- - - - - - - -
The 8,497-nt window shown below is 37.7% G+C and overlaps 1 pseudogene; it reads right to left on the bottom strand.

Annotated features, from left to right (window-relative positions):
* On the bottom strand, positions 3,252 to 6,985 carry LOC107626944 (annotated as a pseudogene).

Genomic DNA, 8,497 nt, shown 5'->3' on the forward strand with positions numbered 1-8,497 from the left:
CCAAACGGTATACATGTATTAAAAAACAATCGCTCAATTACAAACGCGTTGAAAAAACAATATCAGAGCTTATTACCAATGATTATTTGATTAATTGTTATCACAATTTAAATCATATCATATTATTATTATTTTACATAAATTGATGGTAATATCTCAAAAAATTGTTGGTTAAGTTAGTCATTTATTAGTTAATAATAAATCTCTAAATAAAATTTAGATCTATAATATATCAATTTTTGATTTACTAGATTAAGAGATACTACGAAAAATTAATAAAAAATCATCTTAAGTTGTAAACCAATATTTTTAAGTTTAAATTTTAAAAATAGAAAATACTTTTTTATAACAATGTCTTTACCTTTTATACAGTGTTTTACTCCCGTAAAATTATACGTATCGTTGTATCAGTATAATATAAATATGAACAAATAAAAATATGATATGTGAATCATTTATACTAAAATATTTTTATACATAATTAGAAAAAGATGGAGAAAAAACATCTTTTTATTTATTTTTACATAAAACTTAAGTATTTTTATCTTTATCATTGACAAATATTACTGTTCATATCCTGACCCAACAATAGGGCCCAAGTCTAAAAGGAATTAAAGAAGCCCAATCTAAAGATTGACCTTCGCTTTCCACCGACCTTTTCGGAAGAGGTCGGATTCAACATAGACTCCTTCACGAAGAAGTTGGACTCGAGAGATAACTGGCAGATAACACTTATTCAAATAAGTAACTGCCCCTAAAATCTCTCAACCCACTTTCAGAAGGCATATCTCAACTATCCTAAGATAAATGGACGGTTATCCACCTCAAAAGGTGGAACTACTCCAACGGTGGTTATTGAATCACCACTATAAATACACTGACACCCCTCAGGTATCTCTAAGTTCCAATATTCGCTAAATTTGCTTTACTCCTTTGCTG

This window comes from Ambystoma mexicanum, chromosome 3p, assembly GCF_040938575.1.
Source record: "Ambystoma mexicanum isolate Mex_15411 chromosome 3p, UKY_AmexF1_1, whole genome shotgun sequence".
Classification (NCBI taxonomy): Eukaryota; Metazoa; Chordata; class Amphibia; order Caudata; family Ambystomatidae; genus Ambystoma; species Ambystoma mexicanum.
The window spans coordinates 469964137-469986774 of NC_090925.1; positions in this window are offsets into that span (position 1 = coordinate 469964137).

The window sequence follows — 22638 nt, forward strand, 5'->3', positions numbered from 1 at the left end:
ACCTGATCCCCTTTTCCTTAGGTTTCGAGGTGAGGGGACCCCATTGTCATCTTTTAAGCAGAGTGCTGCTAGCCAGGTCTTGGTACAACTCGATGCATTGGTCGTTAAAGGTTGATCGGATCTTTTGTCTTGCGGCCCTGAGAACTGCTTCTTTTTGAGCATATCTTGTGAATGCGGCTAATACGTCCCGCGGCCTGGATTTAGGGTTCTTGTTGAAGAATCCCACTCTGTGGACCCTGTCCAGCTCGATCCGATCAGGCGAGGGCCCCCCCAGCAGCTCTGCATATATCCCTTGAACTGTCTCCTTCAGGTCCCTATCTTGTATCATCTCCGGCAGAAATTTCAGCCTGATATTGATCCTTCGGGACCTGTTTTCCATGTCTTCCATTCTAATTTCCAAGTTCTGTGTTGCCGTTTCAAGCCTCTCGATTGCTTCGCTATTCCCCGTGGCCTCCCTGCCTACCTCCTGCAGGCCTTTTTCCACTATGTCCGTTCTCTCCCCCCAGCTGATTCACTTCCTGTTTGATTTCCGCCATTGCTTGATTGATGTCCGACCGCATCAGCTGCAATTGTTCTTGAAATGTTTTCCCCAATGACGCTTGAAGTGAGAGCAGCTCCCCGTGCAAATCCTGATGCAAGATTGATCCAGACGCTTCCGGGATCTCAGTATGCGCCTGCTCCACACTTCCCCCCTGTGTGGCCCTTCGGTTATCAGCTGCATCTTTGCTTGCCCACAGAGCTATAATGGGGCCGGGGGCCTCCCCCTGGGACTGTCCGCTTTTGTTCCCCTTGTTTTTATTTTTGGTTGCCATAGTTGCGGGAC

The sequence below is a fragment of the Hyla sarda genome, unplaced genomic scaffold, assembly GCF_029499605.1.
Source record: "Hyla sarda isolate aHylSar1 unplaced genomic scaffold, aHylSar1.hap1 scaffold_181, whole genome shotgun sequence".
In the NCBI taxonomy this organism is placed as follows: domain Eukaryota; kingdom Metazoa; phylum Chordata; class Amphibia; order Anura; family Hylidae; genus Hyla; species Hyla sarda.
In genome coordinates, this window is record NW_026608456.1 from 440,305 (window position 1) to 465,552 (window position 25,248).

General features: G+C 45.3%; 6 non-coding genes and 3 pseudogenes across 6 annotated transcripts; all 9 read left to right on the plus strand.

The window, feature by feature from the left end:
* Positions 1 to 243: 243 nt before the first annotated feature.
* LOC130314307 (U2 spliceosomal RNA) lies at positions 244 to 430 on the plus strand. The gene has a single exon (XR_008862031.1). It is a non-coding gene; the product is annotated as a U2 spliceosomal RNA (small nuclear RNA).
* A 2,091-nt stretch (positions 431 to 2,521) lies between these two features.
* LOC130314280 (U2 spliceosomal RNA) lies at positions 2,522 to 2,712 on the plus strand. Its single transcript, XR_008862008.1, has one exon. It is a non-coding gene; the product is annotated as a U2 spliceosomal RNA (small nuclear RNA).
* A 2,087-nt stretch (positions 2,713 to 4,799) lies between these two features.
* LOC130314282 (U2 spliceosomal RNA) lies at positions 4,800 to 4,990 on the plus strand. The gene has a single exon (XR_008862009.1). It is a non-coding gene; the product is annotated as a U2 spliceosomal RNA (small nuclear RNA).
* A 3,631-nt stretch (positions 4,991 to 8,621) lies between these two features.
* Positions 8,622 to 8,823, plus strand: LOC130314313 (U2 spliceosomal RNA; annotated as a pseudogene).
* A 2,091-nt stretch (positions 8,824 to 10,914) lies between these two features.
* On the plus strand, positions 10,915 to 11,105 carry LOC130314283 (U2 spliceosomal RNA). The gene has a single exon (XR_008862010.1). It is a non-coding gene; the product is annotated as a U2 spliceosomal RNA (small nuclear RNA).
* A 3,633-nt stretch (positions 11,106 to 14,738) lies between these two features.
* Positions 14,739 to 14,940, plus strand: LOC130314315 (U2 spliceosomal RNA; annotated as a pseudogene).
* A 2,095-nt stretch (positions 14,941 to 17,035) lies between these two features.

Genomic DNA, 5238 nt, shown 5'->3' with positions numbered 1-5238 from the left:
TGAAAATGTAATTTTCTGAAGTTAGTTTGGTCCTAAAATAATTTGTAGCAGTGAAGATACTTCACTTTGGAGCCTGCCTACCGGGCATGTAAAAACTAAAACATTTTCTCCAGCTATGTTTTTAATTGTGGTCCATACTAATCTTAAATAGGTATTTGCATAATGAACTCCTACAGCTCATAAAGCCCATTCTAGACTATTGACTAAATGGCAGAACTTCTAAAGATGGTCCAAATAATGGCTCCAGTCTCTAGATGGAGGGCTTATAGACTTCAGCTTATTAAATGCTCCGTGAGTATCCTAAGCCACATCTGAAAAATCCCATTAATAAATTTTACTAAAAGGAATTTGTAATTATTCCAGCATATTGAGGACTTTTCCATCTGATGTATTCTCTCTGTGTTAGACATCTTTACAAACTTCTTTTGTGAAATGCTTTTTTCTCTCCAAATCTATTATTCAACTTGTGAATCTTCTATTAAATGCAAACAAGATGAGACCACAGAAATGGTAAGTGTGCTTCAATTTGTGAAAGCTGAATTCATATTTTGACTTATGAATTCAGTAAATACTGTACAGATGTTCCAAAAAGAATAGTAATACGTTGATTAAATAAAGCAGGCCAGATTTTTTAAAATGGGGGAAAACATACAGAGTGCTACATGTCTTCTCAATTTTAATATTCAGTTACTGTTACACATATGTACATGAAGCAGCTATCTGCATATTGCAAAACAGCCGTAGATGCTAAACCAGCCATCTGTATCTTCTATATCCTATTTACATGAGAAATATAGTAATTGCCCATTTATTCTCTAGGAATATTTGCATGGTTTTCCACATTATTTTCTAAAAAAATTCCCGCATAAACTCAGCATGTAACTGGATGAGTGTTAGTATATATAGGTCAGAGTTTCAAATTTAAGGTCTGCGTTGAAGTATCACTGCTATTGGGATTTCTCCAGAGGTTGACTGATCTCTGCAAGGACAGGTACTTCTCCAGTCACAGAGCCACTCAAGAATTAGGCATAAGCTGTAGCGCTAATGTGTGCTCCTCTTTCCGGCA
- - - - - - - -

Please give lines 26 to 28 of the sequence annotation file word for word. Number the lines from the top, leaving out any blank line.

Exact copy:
* A 2,091-nt stretch (positions 8,824 to 10,914) lies between these two features.
* On the plus strand, positions 10,915 to 11,105 carry LOC130314283 (U2 spliceosomal RNA). The gene has a single exon (XR_008862010.1). It is a non-coding gene; the product is annotated as a U2 spliceosomal RNA (small nuclear RNA).
* A 3,633-nt stretch (positions 11,106 to 14,738) lies between these two features.